Esports gets a major new toehold in America thanks to YMCA and LeagueSpot

The American esports landscape is about to shift in a major way thanks to an institution that’s been around for over 170 years. The YMCA has teamed with LeagueSpot, a Chicago-based tournament-engine platform. The two organizations will begin working on a national esports pilot program in the States.

In a perfect world, plans are for as many as possible of the YMCA’s 2,300-plus facilities to serve as hubs for esports fans across the country. Those facilities will host both esports leagues and tournaments in such games as Rocket League, Fortnite, NBA2K, Super Smash Bros., and FIFA.

Games have been played regionally in America YMCA centres for years. This will see players come together in Ys across the country.

With the pilot program, the YMCA and LeagueSpot hope to attract esports players between the ages of 11 and 17. Those on either side of that group—children, university students, and perhaps eventually middle-age executives and pensioners—will be targeted after the pilot program has established itself.

LeagueSpot bills itself as a platform and problem-solving operation that takes the guesswork out of creating esports tournaments, leagues, and other events.

The YMCA was founded in London, England in 1844 under the name Young Men’s Christian Association. Today, every YMCA operates under the guidance of the national organization of the country it is based in.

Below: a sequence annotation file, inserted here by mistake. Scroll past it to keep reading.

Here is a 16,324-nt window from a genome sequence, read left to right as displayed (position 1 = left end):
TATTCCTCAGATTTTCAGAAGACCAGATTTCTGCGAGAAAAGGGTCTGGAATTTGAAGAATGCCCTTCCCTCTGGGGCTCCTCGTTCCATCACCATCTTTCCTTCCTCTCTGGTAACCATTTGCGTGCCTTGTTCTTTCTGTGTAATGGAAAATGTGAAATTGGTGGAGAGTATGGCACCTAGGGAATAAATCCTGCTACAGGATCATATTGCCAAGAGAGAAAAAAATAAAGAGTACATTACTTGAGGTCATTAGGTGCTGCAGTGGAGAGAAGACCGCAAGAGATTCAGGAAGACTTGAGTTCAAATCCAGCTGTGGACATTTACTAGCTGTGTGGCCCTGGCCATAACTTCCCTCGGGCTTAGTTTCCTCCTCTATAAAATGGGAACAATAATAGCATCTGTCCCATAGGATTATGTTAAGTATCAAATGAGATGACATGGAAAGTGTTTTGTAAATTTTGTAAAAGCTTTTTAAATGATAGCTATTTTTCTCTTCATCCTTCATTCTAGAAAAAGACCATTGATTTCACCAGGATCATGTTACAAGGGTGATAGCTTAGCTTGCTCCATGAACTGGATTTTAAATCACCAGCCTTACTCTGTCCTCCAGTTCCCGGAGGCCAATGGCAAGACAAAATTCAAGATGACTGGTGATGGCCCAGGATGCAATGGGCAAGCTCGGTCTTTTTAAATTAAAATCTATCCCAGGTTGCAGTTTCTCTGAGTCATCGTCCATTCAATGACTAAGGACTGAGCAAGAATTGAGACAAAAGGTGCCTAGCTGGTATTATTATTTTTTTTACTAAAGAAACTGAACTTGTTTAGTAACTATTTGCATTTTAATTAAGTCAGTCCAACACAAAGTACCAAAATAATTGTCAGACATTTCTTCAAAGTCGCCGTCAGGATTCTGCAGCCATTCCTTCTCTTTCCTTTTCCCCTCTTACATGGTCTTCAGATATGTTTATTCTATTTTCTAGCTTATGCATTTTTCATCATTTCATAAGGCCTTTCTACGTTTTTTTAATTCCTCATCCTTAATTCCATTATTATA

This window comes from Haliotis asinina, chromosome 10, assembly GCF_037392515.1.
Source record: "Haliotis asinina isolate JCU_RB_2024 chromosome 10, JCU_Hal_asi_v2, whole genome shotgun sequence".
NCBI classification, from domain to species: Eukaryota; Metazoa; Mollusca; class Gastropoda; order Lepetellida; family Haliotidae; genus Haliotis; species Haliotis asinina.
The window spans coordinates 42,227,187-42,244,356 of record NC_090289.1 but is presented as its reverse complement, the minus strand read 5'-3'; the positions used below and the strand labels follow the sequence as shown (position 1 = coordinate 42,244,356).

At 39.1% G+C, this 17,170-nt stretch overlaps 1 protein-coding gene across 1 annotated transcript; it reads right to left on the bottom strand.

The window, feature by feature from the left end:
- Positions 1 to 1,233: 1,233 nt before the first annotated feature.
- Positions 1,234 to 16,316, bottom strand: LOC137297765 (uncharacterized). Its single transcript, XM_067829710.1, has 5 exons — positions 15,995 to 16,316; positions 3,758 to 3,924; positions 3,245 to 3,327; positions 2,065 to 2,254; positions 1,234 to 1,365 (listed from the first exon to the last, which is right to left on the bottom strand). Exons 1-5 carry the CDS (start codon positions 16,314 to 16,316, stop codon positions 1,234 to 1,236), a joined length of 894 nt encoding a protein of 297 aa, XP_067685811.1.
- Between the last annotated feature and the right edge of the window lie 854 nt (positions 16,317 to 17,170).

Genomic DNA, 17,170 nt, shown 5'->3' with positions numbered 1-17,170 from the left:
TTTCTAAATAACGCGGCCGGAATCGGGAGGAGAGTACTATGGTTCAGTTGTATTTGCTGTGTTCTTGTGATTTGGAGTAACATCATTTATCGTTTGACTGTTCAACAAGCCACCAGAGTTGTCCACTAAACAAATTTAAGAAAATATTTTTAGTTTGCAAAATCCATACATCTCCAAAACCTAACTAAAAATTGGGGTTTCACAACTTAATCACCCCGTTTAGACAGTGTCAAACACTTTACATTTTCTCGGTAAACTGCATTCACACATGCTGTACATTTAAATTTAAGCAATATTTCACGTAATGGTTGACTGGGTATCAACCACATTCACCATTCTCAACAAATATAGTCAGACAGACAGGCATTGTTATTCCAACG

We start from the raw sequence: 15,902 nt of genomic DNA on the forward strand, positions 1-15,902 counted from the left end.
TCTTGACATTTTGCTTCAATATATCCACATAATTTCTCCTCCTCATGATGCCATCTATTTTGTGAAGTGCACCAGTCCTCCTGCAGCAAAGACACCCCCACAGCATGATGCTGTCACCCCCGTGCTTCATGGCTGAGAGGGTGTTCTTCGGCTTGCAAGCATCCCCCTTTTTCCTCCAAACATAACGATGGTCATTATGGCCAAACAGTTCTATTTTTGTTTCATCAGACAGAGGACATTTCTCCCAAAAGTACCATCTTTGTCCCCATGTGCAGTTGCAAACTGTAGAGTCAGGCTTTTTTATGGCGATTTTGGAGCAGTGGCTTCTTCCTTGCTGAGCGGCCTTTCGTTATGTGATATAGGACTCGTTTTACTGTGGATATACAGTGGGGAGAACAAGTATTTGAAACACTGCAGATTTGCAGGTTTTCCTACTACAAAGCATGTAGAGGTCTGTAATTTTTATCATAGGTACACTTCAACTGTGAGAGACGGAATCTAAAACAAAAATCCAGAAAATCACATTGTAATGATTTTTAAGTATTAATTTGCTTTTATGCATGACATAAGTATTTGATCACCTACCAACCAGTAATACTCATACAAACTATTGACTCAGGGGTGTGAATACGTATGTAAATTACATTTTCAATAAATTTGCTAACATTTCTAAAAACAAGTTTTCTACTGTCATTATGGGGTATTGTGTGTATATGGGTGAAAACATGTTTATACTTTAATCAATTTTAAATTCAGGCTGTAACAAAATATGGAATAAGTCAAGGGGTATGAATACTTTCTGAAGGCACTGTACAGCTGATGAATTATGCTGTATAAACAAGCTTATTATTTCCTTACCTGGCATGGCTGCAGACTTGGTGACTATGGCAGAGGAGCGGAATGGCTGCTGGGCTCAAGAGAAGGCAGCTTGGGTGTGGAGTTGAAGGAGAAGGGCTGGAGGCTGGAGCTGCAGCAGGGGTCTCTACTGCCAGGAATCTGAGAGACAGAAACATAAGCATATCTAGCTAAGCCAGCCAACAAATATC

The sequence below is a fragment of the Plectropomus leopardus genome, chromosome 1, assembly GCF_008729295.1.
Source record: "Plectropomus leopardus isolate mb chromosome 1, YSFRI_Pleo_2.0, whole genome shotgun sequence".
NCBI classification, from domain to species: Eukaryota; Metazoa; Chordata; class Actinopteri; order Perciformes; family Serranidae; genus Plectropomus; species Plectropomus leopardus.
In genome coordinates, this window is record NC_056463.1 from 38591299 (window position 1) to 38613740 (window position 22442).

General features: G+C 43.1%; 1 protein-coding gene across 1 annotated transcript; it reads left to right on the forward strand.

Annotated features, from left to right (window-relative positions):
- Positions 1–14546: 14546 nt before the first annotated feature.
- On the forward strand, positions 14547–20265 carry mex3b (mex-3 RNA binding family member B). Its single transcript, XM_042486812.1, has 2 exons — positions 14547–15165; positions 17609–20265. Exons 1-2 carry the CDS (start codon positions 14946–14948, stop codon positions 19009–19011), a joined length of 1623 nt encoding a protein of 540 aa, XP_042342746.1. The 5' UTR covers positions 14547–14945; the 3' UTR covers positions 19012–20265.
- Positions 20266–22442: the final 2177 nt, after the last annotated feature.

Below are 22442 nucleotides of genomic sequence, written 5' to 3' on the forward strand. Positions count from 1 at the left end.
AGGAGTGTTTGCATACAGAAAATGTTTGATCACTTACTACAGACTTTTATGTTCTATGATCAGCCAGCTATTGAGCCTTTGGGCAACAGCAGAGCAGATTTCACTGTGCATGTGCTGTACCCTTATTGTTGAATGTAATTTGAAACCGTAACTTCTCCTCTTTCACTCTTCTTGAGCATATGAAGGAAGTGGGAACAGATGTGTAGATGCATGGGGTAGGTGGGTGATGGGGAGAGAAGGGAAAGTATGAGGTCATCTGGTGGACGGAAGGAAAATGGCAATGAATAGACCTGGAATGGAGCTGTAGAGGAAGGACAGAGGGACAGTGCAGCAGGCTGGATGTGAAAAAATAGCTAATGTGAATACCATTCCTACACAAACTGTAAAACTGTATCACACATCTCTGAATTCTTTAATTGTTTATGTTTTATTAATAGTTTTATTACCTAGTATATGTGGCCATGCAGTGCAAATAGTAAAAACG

In America, the YMCA rebranded itself as the Y in 2010, and today bills itself as being “open to all, regardless of ability, age, culture, ethnicity, gender, race, religion, sexual orientation and socioeconomic background.”

Esports popularity is booming!

Announcing the news that YMCA has teamed with LeagueSpot on its Twitter account, LeagueSpot notes that while esports is booming in popularity, not everyone is able to get involved in a meaningful way.

“As professional esports grows in popularity, it has become a favourite pastime of many young people supplanting traditional sports like football and baseball as their spectator sport of choice,” the Twitter announcement read. “However, outside the professional level opportunities to participate in organized esports are inconsistent and unfocused. The Y’s entrance into esports provides youth with an opportunity to engage in constructive, structured play inside a safe environment with 175 years of experience of community building and service.”

Mike Usinger once took the better part of two years to finish Grand Theft Auto. Over the course of his career he has written about everything from eSports to music to movies to travel.

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